The overall goal of our research is to understand how the information contained in animal genomes transforms into coordinated cellular behaviors that collectively represent development. It can be argued that the most direct manifestation of the genomic program is the tissue specific regulation of gene expression. Therefore, by describing the gene expression patterns in the context of cellular anatomy of the developing system, we take the necessary, first step towards understanding the information transfer from genome sequences to developmental processes. We combine wet-lab and informatics approaches working closely with experimentalists as well as the growing group of computational biologists in Dresden.
We focus on Drosophila embryogenesis as primary model system and insist on limiting our approaches to the ones that can be applied to many and potentially all genes in the genome. Initially we used high-throughput methods such as RNA in situ hybridization to visualize patterns of gene expression during embryonic development (APOGEE and FlyFish in collaboration with Eric Lecuyer and Henry Krause). More recently we developed the FlyFos system that allows systematic generation of faithful, fluorescently labeled, live transgenic gene expression reporters. We develop novel imaging approaches based on Selective Plane Illumination Microscopy (SPIM) that will allow us to monitor the entire developing system, distinguishing all cells and associating gene activity reporters to them. We have developed a unique Open Access platform for building a simple light-sheet microscope called OpenSPIM. The SPIM mediated recording will provide the most qualitatively complete representation of patterns of gene expression and will lay down the observational foundation for systems biology analysis of development. These advanced imaging approaches necessitate new developments in quantitative 3D image analysis and to that end we pursue several projects that combine computer vision and biology (Fiji and CATMAID).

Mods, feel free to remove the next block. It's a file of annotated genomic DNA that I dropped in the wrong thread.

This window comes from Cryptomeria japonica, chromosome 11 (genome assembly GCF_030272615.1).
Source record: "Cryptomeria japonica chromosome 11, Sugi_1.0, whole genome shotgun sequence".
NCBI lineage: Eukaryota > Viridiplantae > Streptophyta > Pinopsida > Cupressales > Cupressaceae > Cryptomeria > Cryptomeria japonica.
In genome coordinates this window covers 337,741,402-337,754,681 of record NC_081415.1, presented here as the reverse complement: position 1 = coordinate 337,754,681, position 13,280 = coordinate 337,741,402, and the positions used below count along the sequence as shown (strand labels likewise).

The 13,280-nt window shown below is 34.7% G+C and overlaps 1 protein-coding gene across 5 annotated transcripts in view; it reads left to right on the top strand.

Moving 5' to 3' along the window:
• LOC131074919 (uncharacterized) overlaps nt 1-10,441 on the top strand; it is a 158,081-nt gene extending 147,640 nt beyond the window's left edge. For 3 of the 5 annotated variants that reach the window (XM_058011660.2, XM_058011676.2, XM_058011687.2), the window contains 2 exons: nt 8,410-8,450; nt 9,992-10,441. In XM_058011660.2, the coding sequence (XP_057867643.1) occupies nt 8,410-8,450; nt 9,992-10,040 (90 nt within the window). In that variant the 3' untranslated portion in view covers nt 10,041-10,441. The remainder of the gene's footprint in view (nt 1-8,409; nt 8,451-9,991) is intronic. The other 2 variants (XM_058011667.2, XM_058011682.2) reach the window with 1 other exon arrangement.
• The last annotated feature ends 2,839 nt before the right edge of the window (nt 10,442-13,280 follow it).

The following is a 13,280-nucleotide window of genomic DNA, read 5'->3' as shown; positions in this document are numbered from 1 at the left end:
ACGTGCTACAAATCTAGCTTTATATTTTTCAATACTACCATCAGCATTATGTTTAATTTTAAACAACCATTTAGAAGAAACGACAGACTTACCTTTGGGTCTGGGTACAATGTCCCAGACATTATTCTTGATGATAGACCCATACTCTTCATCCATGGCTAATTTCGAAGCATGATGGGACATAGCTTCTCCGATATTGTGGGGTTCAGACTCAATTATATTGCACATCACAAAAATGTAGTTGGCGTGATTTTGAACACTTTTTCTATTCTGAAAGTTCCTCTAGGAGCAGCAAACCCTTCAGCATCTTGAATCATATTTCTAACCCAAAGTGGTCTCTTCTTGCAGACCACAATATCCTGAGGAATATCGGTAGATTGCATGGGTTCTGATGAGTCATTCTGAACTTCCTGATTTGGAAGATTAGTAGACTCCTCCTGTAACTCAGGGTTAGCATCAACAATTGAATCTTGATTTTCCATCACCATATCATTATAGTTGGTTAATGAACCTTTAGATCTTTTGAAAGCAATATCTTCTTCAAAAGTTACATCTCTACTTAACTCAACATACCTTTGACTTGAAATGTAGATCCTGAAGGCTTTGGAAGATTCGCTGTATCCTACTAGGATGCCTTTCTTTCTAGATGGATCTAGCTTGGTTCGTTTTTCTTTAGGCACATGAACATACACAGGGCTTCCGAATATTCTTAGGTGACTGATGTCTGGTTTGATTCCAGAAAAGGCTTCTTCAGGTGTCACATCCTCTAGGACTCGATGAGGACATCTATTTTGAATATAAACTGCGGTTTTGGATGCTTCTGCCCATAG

The observed complexity of gene expression regulation in embryogenesis arises, to large extent, from evolution of cis-regulatory sequences. The mechanisms of action of natural selection on non-coding sequences remain relatively poorly understood. We use the morphologically highly similar embryonic development of sequenced Drosophilid species to study the sequence determinants underlying divergence of gene expression patterns. We use high-throughput methods such as micro-arrays and deep sequencing, to uncover divergent gene expression profiles. In the course of this work we found unique, quantitative supporting evidence for a fundamental law of nature, the hourglass model of morphological evolution. We use the hourglass hypothesis as motivation to evaluate, using the tools we developed in D. melanogaster, the divergence of embryonic patterns in different species before, during and after the insect phylotypic stage. We hope that by linking the divergence in sequence, to the divergence in gene expression regulation and the embryo phenotype we will provide new insights into the evolutionary mechanisms shaping the gene regulatory networks in early embryogenesis.
Whenever journal policies allow it we will post pre-prints of our papers on arXiv or bioRxiv. Current active pre-print is